Behind the Music: Interview with Seba Safe

‘My new EP ‘Rainy’ is an exciting jumping-off point to where I’m heading next’

Following the recent release of his new EP ‘Rainy’, I chatted with Seba Safe to find out more about what it says of where his music is right now, his future plans to use Irish language in his tracks, and why keeping faith in yourself is incredibly important.
Hi Seba, thanks for taking the time to chat. Please briefly introduce yourselves to those who don’t know you yet.
My name is Mike D’Alton and I am a singer songwriter from Galway, Ireland. I started releasing my music as Seba Safe in 2019 and am working towards my debut album. When I’m not writing or playing music I enjoy watching movies, cooking, and surfing badly.
What led to you using the moniker Seba Safe?
Sebastian Safe was the nickname given to me by a daughter of a boss I had while playing the Irish pub circuit across Europe at age 17. When I returned home I used the name Sebastian Safe as a made up manager to promote my music and it evolved from there 🙂
What 5 words best describe the music you create?
Honest. Melancholic. Humorous. Irish. Personal.
What would you cite as your biggest musical/non musical influences?
I take inspiration from all genres of music. Generally I follow people who’s lyrics excite me – from Joni Mitchell to Kendrick Lemar – I’m in if they’re speaking to me. I also love watching movies – usually sad ones. I tend to find moments of inspiration after a powerful movie or book.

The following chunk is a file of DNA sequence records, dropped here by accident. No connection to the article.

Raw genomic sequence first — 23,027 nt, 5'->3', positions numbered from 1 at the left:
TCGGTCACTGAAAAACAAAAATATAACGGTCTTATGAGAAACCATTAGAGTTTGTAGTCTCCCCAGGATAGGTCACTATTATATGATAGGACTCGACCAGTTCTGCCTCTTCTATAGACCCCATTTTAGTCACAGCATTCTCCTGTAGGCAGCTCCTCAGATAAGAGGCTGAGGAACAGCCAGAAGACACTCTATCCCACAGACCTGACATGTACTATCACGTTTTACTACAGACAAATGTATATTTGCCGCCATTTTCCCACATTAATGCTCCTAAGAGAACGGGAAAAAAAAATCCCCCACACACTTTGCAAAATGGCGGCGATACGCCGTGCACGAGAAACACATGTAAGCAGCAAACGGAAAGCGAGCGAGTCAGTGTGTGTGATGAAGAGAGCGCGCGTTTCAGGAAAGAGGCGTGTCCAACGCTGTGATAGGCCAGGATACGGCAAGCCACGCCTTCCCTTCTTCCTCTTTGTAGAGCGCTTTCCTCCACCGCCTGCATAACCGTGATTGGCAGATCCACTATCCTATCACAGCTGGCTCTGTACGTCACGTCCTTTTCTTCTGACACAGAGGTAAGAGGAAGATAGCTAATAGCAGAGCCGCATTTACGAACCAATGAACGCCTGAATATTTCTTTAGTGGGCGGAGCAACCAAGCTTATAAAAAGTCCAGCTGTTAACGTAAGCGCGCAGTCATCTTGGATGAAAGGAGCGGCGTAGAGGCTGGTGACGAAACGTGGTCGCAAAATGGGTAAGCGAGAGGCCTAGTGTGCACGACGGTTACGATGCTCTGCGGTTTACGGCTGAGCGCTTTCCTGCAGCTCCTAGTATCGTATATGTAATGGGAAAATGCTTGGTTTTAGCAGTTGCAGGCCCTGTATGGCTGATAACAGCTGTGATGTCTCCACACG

‘I think keeping the faith in yourself and your own abilities is the most crucial way to approach this industry.’

Turning to your incredibly beautiful new EP, ‘Rainy’, what do you feel this release says about where you are as an artist right now?
I think sonically this EP has stepped up massively. I love this collection of songs and to hear them recorded and produced at this level is a dream come true. Duncan Mills did a great job in bringing these songs to life. I’m constantly changing the approach to my writing, varying styles and genres. I’m not quite sure if I’ll ever know what I want to sound like but stick with me. ‘Rainy’ says ‘I’m here and this is just a small taste of what’s to come’. It’s an exciting jumping-off point to where I’m heading next.
How important was it to you that ‘Dream/Interlude’ occurred early in the track listing?